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The effectiveness of a primary care-based collaborative care model to improve quality of life in people with severe mental illness: PARTNERS2 cluster randomised controlled trial

Byng, Richard, Creanor, Siobhan, Jones, Benjamin, Hosking, Joanne, Plappert, Humera, Bevan, Sheriden, Britten, Nicky, Clark, Michael ORCID: 0000-0003-4964-5005, Davies, Linda, Frost, Julia, Gask, Linda, Gibbons, Bliss, Gibson, John, Hardy, Pollyanna, Hobson-Merrett, Charley, Huxley, Peter, Jeffery, Alison, Marwaha, Steven, Rawcliffe, Tim, Reilly, Siobhan, Richards, Debra, Sayers, Ruth, Williams, Lynsey, Pinfold, Vanessa and Birchwood, Maximillian (2023) The effectiveness of a primary care-based collaborative care model to improve quality of life in people with severe mental illness: PARTNERS2 cluster randomised controlled trial. The British journal of psychiatry : the journal of mental science, 222 (6). 246 - 256. ISSN 0007-1250

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Identification Number: 10.1192/bjp.2023.28

Abstract

BACKGROUND: Individuals living with severe mental illness can have significant emotional, physical and social challenges. Collaborative care combines clinical and organisational components. AIMS: We tested whether a primary care-based collaborative care model (PARTNERS) would improve quality of life for people with diagnoses of schizophrenia, bipolar disorder or other psychoses, compared with usual care. METHOD: We conducted a general practice-based, cluster randomised controlled superiority trial. Practices were recruited from four English regions and allocated (1:1) to intervention or control. Individuals receiving limited input in secondary care or who were under primary care only were eligible. The 12-month PARTNERS intervention incorporated person-centred coaching support and liaison work. The primary outcome was quality of life as measured by the Manchester Short Assessment of Quality of Life (MANSA). RESULTS: We allocated 39 general practices, with 198 participants, to the PARTNERS intervention (20 practices, 116 participants) or control (19 practices, 82 participants). Primary outcome data were available for 99 (85.3%) intervention and 71 (86.6%) control participants. Mean change in overall MANSA score did not differ between the groups (intervention: 0.25, s.d. 0.73; control: 0.21, s.d. 0.86; estimated fully adjusted between-group difference 0.03, 95% CI -0.25 to 0.31; P = 0.819). Acute mental health episodes (safety outcome) included three crises in the intervention group and four in the control group. CONCLUSIONS: There was no evidence of a difference in quality of life, as measured with the MANSA, between those receiving the PARTNERS intervention and usual care. Shifting care to primary care was not associated with increased adverse outcomes.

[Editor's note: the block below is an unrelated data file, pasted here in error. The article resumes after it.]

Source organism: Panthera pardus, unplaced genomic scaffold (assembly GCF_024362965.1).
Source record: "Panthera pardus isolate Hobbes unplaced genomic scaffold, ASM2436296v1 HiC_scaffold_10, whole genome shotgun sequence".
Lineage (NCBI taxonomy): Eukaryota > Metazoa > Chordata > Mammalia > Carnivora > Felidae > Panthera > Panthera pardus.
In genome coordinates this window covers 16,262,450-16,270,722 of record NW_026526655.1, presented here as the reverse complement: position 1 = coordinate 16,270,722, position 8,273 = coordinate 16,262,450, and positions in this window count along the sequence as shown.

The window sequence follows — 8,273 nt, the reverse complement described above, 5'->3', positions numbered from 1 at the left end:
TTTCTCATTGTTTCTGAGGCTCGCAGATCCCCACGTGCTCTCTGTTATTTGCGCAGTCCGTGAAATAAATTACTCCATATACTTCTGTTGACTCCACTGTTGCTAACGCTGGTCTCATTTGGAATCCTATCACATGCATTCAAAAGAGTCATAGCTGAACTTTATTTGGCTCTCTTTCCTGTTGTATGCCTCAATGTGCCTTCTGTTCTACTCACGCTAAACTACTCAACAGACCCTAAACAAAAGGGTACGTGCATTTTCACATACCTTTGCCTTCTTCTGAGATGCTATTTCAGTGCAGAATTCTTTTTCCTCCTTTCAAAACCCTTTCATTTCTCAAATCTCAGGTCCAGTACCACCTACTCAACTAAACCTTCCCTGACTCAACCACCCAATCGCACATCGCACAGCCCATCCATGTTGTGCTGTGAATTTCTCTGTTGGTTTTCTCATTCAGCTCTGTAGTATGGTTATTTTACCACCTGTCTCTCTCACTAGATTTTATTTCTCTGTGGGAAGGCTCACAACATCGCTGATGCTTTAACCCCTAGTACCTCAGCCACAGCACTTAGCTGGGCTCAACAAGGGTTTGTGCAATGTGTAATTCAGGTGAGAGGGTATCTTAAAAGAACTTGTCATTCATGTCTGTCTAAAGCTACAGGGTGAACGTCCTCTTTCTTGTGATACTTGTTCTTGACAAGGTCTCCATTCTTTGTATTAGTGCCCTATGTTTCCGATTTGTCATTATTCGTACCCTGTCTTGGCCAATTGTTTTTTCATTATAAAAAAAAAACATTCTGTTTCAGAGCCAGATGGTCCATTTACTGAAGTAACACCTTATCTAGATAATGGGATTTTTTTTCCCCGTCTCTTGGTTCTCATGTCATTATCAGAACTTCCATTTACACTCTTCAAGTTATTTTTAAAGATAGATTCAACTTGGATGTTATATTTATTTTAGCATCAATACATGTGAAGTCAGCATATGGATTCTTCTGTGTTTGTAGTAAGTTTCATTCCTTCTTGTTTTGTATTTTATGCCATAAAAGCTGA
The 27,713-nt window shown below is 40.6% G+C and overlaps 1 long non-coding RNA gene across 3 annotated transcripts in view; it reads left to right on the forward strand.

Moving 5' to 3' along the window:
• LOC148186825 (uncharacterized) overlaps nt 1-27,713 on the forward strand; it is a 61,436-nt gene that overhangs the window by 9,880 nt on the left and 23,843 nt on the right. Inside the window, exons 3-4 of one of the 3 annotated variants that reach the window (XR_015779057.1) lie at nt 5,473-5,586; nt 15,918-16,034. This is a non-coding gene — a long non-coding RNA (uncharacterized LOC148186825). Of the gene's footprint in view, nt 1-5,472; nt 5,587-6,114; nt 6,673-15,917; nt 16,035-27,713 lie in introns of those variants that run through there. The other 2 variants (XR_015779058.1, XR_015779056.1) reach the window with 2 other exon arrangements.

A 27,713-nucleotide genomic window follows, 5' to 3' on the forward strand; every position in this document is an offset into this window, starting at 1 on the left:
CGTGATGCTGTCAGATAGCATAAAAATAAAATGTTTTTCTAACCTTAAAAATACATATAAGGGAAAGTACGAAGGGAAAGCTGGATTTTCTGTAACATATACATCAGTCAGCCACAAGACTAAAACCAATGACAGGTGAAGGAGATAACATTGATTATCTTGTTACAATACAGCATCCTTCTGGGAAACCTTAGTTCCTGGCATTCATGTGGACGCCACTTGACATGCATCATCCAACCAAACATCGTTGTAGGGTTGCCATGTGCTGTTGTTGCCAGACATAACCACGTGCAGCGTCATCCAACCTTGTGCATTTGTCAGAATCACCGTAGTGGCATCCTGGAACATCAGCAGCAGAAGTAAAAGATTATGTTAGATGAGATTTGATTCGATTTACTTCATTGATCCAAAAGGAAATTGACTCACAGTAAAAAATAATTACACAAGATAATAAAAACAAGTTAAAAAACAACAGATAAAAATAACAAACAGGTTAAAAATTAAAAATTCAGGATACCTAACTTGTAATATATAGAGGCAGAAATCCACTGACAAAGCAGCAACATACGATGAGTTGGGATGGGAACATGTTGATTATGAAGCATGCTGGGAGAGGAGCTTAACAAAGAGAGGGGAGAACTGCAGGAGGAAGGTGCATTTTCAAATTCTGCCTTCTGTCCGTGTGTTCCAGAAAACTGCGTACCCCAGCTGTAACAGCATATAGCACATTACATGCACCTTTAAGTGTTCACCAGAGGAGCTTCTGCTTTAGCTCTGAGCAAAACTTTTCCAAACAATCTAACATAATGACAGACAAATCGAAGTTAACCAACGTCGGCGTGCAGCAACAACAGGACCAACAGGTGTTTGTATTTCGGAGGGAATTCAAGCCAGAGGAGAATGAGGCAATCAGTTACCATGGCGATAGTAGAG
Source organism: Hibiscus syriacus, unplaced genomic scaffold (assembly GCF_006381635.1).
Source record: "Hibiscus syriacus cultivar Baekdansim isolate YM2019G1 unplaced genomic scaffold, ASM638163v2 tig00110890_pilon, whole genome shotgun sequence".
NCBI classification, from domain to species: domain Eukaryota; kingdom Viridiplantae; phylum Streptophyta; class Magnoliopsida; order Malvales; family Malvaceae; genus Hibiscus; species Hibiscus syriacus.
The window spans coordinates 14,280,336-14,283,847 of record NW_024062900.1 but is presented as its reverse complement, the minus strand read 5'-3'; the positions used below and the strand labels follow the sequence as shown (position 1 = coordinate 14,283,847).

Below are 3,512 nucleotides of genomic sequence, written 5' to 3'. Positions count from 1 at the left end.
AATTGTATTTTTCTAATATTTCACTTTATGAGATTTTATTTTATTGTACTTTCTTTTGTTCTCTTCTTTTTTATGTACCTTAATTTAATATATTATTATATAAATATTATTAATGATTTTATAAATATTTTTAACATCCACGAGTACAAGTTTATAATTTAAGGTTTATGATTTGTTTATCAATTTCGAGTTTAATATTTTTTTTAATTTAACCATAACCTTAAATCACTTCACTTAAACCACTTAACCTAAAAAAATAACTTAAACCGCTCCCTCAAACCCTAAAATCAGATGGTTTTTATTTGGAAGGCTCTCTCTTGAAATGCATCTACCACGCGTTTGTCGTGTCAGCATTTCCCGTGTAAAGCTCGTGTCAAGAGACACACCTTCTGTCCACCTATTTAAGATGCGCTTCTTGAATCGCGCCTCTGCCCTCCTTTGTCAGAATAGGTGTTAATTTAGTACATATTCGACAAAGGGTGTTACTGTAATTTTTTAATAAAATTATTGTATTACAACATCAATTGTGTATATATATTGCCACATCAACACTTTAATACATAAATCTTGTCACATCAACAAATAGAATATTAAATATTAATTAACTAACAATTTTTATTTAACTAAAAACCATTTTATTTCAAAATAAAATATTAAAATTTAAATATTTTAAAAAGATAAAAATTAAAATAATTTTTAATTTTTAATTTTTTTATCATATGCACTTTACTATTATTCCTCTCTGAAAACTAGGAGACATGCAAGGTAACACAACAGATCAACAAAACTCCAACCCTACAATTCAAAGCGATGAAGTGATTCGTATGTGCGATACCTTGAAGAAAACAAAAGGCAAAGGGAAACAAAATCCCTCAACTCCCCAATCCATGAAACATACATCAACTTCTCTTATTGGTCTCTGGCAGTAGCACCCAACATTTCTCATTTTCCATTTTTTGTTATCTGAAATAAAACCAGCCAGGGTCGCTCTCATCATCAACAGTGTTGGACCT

Item Type: Article
Official URL: https://www.cambridge.org/core/journals/the-britis...
Additional Information: © 2023 The Author(s)
Divisions: Personal Social Services Research Unit
Subjects: R Medicine > RC Internal medicine > RC0321 Neuroscience. Biological psychiatry. Neuropsychiatry
R Medicine > RA Public aspects of medicine > RA0421 Public health. Hygiene. Preventive Medicine
Date Deposited: 01 Jun 2023 09:24
Last Modified: 16 Feb 2024 20:00
URI: http://eprints.lse.ac.uk/id/eprint/119294

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